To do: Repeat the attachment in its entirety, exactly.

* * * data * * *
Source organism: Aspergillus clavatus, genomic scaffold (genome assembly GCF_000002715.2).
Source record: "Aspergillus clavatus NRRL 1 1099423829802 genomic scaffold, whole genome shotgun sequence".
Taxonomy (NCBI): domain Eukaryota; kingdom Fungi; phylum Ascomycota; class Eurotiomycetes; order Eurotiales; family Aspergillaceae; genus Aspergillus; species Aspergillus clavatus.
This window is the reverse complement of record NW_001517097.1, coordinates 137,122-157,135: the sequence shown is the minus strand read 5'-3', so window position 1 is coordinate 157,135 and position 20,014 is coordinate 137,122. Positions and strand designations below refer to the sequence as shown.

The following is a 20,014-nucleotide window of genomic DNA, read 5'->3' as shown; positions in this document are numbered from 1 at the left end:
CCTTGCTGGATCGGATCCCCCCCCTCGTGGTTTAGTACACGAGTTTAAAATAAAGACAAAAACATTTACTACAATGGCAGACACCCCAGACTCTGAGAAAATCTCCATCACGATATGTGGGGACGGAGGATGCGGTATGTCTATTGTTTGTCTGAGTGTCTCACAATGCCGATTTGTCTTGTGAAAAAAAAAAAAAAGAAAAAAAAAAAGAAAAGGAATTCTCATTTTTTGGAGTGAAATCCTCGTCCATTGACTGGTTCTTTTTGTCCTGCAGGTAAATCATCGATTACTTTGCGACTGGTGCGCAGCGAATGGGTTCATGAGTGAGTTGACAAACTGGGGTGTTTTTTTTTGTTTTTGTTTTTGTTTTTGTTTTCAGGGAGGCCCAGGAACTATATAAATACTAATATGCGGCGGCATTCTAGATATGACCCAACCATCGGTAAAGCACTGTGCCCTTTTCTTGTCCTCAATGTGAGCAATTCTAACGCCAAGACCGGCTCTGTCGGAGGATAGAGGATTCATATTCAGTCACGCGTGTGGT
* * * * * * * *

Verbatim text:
Source organism: Aspergillus clavatus, genomic scaffold (genome assembly GCF_000002715.2).
Source record: "Aspergillus clavatus NRRL 1 1099423829802 genomic scaffold, whole genome shotgun sequence".
Taxonomy (NCBI): domain Eukaryota; kingdom Fungi; phylum Ascomycota; class Eurotiomycetes; order Eurotiales; family Aspergillaceae; genus Aspergillus; species Aspergillus clavatus.
This window is the reverse complement of record NW_001517097.1, coordinates 137,122-157,135: the sequence shown is the minus strand read 5'-3', so window position 1 is coordinate 157,135 and position 20,014 is coordinate 137,122. Positions and strand designations below refer to the sequence as shown.

The following is a 20,014-nucleotide window of genomic DNA, read 5'->3' as shown; positions in this document are numbered from 1 at the left end:
CCTTGCTGGATCGGATCCCCCCCCTCGTGGTTTAGTACACGAGTTTAAAATAAAGACAAAAACATTTACTACAATGGCAGACACCCCAGACTCTGAGAAAATCTCCATCACGATATGTGGGGACGGAGGATGCGGTATGTCTATTGTTTGTCTGAGTGTCTCACAATGCCGATTTGTCTTGTGAAAAAAAAAAAAAAGAAAAAAAAAAAGAAAAGGAATTCTCATTTTTTGGAGTGAAATCCTCGTCCATTGACTGGTTCTTTTTGTCCTGCAGGTAAATCATCGATTACTTTGCGACTGGTGCGCAGCGAATGGGTTCATGAGTGAGTTGACAAACTGGGGTGTTTTTTTTTGTTTTTGTTTTTGTTTTTGTTTTCAGGGAGGCCCAGGAACTATATAAATACTAATATGCGGCGGCATTCTAGATATGACCCAACCATCGGTAAAGCACTGTGCCCTTTTCTTGTCCTCAATGTGAGCAATTCTAACGCCAAGACCGGCTCTGTCGGAGGATAGAGGATTCATATTCAGTCACGCGTGTGGT